A window frame is defined using ROWS, RANGE, and GROUPS clauses. In this article, we’ll focus on the ROWS clause and its options. To learn more about window functions and defining window frames, check out this article with window functions examples, this explanation guide, and of course, our two-page SQL Window Functions Cheat Sheet.

ROWS Clause: Syntax and Options

The purpose of the ROWS clause is to specify the window frame in relation to the current row. The syntax is:

ROWS BETWEEN lower_bound AND upper_bound

The bounds can be any of these five options:

  • UNBOUNDED PRECEDING – All rows before the current row.
  • n PRECEDINGn rows before the current row.
  • CURRENT ROW – Just the current row.
  • n FOLLOWINGn rows after the current row.
  • UNBOUNDED FOLLOWING – All rows after the current row.
5 Practical Examples of Using ROWS BETWEEN in SQL

Source: SQL Window Functions Cheat Sheet

Here are a couple of things to keep in mind when defining window frames with the ROWS clause:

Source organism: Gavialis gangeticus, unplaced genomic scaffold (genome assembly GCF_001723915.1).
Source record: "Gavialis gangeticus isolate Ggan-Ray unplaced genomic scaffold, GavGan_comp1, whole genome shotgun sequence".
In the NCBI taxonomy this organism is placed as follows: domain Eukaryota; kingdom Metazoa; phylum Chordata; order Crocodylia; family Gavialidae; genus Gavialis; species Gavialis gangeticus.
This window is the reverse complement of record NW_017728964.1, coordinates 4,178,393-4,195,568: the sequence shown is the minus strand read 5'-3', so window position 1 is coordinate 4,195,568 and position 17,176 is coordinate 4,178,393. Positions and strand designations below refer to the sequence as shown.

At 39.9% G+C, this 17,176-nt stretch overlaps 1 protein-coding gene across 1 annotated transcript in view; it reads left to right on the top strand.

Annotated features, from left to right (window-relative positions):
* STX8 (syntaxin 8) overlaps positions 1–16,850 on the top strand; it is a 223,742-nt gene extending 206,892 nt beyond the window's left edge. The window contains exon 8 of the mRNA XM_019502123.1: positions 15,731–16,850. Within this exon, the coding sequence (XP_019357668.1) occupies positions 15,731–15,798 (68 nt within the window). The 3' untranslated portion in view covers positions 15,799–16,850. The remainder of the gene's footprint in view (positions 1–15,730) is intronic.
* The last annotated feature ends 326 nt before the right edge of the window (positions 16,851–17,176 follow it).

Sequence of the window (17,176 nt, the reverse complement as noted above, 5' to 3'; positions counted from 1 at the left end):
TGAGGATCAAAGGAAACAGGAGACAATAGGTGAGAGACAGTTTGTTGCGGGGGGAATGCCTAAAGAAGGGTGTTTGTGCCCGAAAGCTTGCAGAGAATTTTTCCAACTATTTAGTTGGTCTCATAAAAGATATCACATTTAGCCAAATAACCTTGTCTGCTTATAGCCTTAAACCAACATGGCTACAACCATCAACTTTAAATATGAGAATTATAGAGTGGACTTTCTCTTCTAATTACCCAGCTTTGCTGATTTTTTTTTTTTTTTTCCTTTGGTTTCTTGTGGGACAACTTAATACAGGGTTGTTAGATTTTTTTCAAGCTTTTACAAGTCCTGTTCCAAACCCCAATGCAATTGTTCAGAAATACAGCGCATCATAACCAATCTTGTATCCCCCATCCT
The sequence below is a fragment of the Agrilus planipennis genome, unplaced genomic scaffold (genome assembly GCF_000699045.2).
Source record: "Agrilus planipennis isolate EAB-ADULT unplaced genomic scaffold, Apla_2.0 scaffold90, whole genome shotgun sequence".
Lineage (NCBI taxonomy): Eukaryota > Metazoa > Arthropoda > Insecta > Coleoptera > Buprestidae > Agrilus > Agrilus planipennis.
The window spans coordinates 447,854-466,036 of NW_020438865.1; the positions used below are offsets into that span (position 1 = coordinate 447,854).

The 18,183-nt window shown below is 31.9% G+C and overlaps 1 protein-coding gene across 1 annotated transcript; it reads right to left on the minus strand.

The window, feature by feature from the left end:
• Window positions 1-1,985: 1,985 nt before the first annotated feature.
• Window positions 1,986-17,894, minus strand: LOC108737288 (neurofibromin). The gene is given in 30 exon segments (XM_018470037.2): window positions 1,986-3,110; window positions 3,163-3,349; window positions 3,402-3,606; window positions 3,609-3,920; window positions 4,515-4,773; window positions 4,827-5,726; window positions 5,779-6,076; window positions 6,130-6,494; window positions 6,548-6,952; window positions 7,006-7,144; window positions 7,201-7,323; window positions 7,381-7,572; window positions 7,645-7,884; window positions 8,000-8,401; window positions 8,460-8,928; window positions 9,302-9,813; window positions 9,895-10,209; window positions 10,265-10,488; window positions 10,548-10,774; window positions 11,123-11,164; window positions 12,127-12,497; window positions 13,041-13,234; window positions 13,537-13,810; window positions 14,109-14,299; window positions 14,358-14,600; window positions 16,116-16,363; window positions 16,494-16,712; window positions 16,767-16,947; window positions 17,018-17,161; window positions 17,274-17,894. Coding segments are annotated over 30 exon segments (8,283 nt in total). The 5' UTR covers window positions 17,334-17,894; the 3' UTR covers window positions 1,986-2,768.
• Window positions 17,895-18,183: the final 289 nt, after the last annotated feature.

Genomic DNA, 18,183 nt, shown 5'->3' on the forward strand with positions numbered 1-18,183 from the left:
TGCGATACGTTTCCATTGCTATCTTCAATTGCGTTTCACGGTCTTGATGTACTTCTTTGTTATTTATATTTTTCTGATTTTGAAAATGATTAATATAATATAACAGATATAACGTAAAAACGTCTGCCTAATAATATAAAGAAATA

• The window frame is evaluated separately within each partition.
  • The default option depends on if you use ORDER BY:
    • With ORDER BY, the default frame is RANGE BETWEEN UNBOUNDED PRECEDING AND CURRENT ROW.
    • Without ORDER BY, the default frame is ROWS BETWEEN UNBOUNDED PRECEDING AND UNBOUNDED FOLLOWING.
  • If one of your bounds is a current row, you can skip specifying this bound and use a shorter version of the window frame definition:
    • UNBOUNDED PRECEDING is the same as BETWEEN UNBOUNDED PRECEDING AND CURRENT ROW.
    • n PRECEDING is the same as BETWEEN n PRECEDING AND CURRENT ROW.
    • n FOLLOWING is the same as BETWEEN CURRENT ROW AND n FOLLOWING.
    • UNBOUNDED FOLLOWING is the same as BETWEEN CURRENT ROW AND UNBOUNDED FOLLOWING.

Let’s move to the examples to see how this works in practice.

5 Practical Examples of Using ROWS in Window Functions

Example 1